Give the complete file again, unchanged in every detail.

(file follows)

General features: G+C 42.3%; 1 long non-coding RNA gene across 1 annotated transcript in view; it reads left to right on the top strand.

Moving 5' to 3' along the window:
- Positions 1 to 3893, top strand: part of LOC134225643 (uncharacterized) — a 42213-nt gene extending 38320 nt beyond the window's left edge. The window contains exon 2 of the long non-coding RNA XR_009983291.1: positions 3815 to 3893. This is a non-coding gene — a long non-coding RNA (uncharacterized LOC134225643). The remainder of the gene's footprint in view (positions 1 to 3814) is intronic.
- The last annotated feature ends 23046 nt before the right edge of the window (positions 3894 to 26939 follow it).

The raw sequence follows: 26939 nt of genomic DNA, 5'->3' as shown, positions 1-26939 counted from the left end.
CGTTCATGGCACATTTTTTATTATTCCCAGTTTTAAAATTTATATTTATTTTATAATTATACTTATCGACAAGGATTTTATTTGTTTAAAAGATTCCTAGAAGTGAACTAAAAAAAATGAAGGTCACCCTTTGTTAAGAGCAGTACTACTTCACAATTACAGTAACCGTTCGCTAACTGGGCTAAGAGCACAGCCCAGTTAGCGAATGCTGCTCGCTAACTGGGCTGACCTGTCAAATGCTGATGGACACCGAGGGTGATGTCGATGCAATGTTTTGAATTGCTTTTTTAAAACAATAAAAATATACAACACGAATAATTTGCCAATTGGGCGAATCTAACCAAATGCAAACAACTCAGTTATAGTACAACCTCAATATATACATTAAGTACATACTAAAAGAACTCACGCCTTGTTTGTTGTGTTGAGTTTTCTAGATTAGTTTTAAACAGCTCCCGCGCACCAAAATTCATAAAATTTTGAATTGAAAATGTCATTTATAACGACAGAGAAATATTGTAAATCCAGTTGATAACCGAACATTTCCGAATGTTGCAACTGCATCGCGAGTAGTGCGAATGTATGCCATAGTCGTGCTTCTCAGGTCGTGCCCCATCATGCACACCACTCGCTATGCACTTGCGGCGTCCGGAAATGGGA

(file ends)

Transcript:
General features: G+C 42.3%; 1 long non-coding RNA gene across 1 annotated transcript in view; it reads left to right on the top strand.

Moving 5' to 3' along the window:
- Positions 1 to 3893, top strand: part of LOC134225643 (uncharacterized) — a 42213-nt gene extending 38320 nt beyond the window's left edge. The window contains exon 2 of the long non-coding RNA XR_009983291.1: positions 3815 to 3893. This is a non-coding gene — a long non-coding RNA (uncharacterized LOC134225643). The remainder of the gene's footprint in view (positions 1 to 3814) is intronic.
- The last annotated feature ends 23046 nt before the right edge of the window (positions 3894 to 26939 follow it).

The raw sequence follows: 26939 nt of genomic DNA, 5'->3' as shown, positions 1-26939 counted from the left end.
CGTTCATGGCACATTTTTTATTATTCCCAGTTTTAAAATTTATATTTATTTTATAATTATACTTATCGACAAGGATTTTATTTGTTTAAAAGATTCCTAGAAGTGAACTAAAAAAAATGAAGGTCACCCTTTGTTAAGAGCAGTACTACTTCACAATTACAGTAACCGTTCGCTAACTGGGCTAAGAGCACAGCCCAGTTAGCGAATGCTGCTCGCTAACTGGGCTGACCTGTCAAATGCTGATGGACACCGAGGGTGATGTCGATGCAATGTTTTGAATTGCTTTTTTAAAACAATAAAAATATACAACACGAATAATTTGCCAATTGGGCGAATCTAACCAAATGCAAACAACTCAGTTATAGTACAACCTCAATATATACATTAAGTACATACTAAAAGAACTCACGCCTTGTTTGTTGTGTTGAGTTTTCTAGATTAGTTTTAAACAGCTCCCGCGCACCAAAATTCATAAAATTTTGAATTGAAAATGTCATTTATAACGACAGAGAAATATTGTAAATCCAGTTGATAACCGAACATTTCCGAATGTTGCAACTGCATCGCGAGTAGTGCGAATGTATGCCATAGTCGTGCTTCTCAGGTCGTGCCCCATCATGCACACCACTCGCTATGCACTTGCGGCGTCCGGAAATGGGA